More than 90% of Belgians have heard of "Black Friday" - a sales promotions day imported from the United States happening this Friday - according to a survey carried out by Dedicated.
Last year, according to the payments company Worldline's figures, the event generated a 15% increase in transactions compared to a normal Friday and they were up by 12% when compared to the same event in 2017.
In 2018, 28% of the people questioned by Dedicated purchased on-line on this promotions day and 22% bought goods in actual shops, the survey, commissioned by Mondial Relay, showed. For 73% of the respondents, Black Friday is first and foremost synonymous with good deals.
However, the operation has had its critics since crossing the Atlantic in 2016, as much from the ranks of the traders as from the consumers. The Neutral Union for Independents (SNI), which questioned 728 businesses, reports that only 34% of them take part in Black Friday, often unwillingly because they feel obligated to do so.
Ingenico, a payments solutions company, thinks that Black Friday creates opportunities for local SMEs - on the condition however that they are distinguishable from the big multinationals, for example by placing a proximity communication on the social networks.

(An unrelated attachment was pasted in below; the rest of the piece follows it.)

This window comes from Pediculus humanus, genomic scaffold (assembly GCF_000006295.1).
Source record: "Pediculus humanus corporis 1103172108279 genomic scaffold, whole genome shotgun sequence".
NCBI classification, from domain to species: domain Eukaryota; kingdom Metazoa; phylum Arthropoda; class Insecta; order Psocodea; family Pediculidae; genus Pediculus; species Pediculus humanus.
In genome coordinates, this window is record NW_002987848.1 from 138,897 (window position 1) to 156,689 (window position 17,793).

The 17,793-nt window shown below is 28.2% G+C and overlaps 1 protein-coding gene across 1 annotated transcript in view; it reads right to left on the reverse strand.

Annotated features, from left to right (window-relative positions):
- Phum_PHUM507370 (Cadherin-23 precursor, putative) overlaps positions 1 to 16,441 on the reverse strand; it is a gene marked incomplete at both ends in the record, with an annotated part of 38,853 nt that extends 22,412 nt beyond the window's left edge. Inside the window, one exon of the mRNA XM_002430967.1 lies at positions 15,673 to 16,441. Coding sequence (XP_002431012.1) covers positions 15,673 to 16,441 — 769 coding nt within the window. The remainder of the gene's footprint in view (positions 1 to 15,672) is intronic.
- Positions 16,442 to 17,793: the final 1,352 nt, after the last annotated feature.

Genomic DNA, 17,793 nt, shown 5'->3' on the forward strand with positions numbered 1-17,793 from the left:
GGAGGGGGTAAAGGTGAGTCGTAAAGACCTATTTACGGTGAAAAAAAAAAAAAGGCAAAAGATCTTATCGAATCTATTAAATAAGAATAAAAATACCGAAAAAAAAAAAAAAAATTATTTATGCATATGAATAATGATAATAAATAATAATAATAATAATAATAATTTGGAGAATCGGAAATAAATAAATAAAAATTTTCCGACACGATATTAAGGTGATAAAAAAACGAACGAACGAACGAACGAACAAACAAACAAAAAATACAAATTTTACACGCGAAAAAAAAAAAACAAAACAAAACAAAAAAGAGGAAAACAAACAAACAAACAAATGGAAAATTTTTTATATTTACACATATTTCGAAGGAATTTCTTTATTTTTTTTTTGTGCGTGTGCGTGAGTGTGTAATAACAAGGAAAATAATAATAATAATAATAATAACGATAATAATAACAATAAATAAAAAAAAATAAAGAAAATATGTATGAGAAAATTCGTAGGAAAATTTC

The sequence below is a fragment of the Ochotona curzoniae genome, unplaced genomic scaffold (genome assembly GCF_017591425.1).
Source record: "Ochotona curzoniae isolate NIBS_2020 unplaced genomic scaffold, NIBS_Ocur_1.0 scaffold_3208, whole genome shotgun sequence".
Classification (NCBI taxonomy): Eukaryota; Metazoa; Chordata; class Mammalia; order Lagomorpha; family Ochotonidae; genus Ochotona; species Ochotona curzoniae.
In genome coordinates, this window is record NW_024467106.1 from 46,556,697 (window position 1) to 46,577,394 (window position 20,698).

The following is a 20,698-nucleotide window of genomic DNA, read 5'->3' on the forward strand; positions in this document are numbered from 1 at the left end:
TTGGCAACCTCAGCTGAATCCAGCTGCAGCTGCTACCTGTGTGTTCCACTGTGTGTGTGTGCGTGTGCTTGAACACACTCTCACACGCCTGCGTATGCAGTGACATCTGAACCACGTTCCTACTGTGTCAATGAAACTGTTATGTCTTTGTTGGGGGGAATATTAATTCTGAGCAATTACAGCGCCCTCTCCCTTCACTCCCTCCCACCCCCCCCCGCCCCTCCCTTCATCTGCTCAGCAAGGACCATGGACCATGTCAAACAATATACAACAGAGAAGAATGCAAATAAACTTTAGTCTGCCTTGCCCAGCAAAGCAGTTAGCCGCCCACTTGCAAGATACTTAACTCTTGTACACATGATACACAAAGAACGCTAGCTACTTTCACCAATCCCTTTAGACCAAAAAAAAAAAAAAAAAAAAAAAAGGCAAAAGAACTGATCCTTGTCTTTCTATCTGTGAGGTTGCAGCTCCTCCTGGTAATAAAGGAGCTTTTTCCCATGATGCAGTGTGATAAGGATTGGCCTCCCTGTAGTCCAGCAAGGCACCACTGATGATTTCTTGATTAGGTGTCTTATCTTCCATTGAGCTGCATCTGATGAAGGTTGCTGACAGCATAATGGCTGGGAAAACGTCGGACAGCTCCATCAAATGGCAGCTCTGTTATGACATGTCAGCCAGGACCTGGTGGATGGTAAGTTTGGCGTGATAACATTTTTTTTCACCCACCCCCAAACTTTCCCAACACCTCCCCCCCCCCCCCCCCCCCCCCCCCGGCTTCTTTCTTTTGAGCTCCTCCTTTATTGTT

Some companies, participating in the "Green Friday" movement started in France in 2017, have opted for a more radical stance in order to move forward by giving no reductions on the 4th Friday in November. "The Green Friday movement invites citizens to ask themselves about their patterns of consumption and to take some responsibility," Ressources, the federation of social economy enterprises active in waste reduction, explained. It has this year been coordinating Green Friday in Belgium.
To those wishing to put their hands in their wallets, the consumer protection association Test-Achats, in any case, recommends thinking before buying, checking prices outside of special offers, comparing offers and looking under labels to spot false reductions.
The Brussels Times